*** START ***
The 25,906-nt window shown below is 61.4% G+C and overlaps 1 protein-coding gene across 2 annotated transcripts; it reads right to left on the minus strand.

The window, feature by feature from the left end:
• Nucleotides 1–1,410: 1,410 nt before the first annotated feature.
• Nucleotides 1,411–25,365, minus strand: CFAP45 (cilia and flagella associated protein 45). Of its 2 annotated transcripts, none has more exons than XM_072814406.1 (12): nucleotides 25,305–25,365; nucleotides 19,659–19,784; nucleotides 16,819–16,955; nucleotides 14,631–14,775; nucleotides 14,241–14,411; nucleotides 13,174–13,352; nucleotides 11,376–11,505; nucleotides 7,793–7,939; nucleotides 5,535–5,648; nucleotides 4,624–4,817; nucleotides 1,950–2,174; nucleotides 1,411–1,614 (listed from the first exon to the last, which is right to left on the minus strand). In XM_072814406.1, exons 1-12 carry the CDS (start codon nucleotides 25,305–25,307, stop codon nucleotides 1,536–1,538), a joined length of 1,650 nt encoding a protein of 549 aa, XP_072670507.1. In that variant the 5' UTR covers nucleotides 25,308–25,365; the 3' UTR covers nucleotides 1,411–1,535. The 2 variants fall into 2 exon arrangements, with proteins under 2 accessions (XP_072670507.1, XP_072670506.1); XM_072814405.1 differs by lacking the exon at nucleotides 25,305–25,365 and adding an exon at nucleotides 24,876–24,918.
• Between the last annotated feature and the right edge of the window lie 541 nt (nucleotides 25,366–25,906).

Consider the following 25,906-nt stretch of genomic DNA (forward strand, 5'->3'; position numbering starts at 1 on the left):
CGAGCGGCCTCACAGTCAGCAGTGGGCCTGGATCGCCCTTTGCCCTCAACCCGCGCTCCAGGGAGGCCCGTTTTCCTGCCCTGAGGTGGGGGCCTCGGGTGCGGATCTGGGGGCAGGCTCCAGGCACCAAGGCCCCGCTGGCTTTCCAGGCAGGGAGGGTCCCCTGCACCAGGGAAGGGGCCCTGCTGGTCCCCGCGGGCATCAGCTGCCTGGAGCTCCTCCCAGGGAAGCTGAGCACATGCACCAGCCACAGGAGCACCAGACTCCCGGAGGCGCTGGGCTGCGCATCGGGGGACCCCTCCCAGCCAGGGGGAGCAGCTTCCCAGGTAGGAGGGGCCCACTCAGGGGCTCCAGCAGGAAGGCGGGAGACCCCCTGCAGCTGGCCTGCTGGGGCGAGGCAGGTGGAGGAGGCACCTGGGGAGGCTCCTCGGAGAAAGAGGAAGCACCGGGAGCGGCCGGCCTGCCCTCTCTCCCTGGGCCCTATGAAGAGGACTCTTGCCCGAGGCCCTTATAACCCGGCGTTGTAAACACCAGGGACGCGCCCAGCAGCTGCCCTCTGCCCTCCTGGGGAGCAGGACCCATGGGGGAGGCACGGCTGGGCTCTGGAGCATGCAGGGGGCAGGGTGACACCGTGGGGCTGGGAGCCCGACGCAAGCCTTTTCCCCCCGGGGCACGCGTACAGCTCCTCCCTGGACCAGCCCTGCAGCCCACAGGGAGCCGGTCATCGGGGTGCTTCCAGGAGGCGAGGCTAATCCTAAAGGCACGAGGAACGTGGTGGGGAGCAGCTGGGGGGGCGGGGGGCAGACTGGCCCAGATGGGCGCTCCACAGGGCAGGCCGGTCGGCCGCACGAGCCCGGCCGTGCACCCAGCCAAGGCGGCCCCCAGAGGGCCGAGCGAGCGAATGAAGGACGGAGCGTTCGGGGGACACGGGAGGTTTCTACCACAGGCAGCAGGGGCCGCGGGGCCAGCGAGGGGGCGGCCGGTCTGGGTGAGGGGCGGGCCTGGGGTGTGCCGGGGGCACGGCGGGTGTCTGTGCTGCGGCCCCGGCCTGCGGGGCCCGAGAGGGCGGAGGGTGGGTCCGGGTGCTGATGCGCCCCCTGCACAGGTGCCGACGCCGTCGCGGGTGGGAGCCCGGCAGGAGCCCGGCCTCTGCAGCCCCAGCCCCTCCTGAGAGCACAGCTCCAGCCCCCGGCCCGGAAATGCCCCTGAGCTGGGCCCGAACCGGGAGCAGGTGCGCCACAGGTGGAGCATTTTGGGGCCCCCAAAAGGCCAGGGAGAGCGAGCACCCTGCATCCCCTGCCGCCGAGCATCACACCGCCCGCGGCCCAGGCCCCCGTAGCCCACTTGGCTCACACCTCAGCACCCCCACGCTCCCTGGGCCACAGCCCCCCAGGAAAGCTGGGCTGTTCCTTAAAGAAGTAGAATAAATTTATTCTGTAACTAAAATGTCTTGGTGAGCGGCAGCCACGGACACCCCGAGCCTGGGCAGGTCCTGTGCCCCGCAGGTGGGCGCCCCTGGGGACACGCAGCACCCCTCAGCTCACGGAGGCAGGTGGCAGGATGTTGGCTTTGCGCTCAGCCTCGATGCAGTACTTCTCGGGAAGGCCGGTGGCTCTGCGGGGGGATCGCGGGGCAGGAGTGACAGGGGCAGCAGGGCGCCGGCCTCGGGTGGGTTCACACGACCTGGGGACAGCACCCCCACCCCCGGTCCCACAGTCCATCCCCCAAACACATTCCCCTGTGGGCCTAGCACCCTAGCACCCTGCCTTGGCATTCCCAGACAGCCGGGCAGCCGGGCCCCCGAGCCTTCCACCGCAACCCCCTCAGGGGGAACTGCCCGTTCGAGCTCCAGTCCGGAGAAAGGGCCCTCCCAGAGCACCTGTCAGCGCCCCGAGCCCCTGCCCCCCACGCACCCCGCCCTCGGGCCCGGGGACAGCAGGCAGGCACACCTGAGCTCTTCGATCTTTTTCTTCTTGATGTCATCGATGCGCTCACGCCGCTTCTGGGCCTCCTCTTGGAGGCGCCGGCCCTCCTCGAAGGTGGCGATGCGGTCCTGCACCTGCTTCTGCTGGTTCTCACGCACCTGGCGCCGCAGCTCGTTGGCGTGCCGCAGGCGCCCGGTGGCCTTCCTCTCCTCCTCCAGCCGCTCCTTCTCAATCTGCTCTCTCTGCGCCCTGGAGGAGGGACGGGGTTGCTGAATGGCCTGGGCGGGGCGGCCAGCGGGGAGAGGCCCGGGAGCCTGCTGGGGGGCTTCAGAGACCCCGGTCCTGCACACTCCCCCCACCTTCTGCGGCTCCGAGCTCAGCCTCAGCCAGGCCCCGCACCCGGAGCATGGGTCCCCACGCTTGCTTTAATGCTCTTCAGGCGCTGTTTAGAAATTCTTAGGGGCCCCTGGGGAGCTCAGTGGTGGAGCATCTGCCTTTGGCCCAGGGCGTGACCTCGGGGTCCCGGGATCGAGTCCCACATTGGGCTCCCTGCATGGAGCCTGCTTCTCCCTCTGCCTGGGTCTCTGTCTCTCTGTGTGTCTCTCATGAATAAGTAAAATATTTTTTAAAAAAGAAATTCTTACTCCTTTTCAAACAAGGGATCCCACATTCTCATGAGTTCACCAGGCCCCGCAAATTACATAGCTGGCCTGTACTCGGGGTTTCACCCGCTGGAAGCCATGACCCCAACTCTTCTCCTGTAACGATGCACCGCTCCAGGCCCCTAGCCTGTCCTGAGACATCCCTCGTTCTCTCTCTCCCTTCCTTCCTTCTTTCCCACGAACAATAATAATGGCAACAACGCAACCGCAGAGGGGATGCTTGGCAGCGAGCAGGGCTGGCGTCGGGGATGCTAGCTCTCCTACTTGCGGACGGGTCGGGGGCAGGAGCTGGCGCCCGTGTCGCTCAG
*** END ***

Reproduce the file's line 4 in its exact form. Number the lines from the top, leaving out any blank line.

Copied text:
• Nucleotides 1,411–25,365, minus strand: CFAP45 (cilia and flagella associated protein 45). Of its 2 annotated transcripts, none has more exons than XM_072814406.1 (12): nucleotides 25,305–25,365; nucleotides 19,659–19,784; nucleotides 16,819–16,955; nucleotides 14,631–14,775; nucleotides 14,241–14,411; nucleotides 13,174–13,352; nucleotides 11,376–11,505; nucleotides 7,793–7,939; nucleotides 5,535–5,648; nucleotides 4,624–4,817; nucleotides 1,950–2,174; nucleotides 1,411–1,614 (listed from the first exon to the last, which is right to left on the minus strand). In XM_072814406.1, exons 1-12 carry the CDS (start codon nucleotides 25,305–25,307, stop codon nucleotides 1,536–1,538), a joined length of 1,650 nt encoding a protein of 549 aa, XP_072670507.1. In that variant the 5' UTR covers nucleotides 25,308–25,365; the 3' UTR covers nucleotides 1,411–1,535. The 2 variants fall into 2 exon arrangements, with proteins under 2 accessions (XP_072670507.1, XP_072670506.1); XM_072814405.1 differs by lacking the exon at nucleotides 25,305–25,365 and adding an exon at nucleotides 24,876–24,918.